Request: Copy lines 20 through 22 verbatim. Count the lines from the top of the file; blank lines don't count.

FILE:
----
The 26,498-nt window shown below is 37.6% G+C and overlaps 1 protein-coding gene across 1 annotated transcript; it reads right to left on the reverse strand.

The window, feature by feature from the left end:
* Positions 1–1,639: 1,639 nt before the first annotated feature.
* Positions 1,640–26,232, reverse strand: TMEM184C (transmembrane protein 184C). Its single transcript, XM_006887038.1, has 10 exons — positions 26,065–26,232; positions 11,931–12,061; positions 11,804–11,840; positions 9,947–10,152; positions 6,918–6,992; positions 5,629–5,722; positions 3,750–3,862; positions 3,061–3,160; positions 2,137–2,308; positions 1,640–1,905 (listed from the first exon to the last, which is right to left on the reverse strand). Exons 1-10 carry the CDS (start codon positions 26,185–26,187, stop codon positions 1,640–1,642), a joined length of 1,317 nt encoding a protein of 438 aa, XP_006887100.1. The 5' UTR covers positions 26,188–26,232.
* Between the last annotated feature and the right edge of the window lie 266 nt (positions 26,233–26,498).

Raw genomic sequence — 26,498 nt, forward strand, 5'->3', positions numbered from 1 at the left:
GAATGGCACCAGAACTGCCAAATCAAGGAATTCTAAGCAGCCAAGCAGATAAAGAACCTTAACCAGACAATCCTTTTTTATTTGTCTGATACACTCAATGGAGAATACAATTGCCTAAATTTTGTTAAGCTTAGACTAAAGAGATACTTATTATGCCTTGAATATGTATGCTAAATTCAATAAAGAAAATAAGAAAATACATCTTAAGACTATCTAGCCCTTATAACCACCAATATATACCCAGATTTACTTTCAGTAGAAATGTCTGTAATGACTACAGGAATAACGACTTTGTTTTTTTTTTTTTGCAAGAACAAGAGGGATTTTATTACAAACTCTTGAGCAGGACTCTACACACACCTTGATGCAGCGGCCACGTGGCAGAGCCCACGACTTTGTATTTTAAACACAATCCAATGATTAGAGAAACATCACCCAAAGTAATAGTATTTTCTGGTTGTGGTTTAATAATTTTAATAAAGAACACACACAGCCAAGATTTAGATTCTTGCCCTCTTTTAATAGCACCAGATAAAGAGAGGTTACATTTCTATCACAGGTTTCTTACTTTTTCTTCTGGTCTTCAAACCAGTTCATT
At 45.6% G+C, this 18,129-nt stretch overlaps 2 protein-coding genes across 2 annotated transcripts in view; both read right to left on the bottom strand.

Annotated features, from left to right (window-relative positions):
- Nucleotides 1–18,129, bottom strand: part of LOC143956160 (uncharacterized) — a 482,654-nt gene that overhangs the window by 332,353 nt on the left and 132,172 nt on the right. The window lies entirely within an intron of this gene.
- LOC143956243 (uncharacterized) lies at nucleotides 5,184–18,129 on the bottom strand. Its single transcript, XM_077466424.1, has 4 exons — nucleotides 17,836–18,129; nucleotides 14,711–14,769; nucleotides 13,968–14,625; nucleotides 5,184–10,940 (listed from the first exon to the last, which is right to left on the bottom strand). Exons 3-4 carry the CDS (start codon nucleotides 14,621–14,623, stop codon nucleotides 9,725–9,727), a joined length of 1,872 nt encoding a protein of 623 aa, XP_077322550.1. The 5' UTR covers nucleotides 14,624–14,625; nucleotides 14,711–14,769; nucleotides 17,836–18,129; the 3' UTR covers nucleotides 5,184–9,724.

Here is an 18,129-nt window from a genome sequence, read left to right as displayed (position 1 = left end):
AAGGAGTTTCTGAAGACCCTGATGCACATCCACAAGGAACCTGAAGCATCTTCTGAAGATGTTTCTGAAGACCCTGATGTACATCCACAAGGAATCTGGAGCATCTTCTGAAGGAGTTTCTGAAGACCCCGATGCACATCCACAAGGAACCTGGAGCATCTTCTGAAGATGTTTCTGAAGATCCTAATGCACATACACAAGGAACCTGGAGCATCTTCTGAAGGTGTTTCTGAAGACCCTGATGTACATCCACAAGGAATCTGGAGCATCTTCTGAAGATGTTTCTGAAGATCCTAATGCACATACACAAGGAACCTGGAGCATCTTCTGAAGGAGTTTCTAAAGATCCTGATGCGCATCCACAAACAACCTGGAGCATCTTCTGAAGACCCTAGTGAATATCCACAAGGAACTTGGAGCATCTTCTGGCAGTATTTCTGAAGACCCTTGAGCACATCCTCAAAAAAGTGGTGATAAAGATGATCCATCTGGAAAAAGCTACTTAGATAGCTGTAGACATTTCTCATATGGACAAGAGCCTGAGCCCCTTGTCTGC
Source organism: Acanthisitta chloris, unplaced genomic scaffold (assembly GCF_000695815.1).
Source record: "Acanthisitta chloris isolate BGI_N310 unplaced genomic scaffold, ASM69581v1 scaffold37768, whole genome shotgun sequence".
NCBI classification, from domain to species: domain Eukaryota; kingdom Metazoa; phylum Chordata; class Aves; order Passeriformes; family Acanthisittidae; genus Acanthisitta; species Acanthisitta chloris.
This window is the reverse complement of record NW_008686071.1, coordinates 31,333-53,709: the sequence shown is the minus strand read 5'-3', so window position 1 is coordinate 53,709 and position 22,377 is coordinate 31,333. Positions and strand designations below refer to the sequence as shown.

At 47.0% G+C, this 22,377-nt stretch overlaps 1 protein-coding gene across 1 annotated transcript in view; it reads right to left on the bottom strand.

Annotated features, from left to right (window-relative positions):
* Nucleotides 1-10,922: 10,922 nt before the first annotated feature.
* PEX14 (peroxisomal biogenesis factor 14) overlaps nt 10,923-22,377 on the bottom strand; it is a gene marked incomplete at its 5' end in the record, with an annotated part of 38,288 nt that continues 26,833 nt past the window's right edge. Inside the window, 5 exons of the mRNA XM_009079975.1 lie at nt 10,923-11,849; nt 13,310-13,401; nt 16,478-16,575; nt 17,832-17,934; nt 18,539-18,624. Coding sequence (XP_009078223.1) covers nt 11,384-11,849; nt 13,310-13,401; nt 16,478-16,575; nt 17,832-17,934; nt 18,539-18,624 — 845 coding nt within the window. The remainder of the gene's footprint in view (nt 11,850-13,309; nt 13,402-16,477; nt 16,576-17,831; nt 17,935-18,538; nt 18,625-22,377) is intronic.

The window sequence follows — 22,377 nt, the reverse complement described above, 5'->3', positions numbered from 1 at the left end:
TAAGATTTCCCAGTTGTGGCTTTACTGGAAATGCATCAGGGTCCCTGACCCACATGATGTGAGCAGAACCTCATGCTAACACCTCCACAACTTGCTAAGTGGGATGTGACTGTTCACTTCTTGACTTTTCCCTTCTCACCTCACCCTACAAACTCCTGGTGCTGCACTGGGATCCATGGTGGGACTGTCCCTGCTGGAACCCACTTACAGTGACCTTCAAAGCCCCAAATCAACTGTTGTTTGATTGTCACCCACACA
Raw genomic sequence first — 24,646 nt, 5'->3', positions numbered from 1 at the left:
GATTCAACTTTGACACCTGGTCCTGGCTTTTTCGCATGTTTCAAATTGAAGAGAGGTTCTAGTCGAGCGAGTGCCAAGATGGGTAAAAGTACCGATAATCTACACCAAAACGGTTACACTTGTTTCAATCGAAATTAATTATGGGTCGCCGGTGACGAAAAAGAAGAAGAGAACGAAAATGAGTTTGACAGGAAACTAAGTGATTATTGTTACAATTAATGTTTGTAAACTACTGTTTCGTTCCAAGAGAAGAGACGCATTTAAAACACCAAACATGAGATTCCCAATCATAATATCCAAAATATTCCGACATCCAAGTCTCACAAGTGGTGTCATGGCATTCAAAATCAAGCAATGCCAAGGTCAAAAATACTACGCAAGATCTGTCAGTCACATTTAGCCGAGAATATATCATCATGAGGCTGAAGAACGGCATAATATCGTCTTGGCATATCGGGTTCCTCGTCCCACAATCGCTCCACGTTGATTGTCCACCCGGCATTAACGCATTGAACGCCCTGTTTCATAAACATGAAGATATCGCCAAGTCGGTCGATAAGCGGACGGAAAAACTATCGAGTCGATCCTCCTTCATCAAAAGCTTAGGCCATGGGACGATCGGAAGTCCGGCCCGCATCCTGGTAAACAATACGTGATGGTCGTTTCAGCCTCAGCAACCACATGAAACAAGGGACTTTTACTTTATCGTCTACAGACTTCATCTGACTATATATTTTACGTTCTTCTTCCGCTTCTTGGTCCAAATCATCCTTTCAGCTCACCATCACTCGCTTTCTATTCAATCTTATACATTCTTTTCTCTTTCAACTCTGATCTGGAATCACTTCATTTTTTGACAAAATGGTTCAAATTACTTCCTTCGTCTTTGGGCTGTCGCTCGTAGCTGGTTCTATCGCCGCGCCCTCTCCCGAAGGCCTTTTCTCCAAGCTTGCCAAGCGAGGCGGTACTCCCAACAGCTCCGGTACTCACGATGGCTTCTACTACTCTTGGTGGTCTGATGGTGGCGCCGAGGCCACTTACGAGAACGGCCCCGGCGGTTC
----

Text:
* Nucleotides 1-10,922: 10,922 nt before the first annotated feature.
* PEX14 (peroxisomal biogenesis factor 14) overlaps nt 10,923-22,377 on the bottom strand; it is a gene marked incomplete at its 5' end in the record, with an annotated part of 38,288 nt that continues 26,833 nt past the window's right edge. Inside the window, 5 exons of the mRNA XM_009079975.1 lie at nt 10,923-11,849; nt 13,310-13,401; nt 16,478-16,575; nt 17,832-17,934; nt 18,539-18,624. Coding sequence (XP_009078223.1) covers nt 11,384-11,849; nt 13,310-13,401; nt 16,478-16,575; nt 17,832-17,934; nt 18,539-18,624 — 845 coding nt within the window. The remainder of the gene's footprint in view (nt 11,850-13,309; nt 13,402-16,477; nt 16,576-17,831; nt 17,935-18,538; nt 18,625-22,377) is intronic.

The window sequence follows — 22,377 nt, the reverse complement described above, 5'->3', positions numbered from 1 at the left end: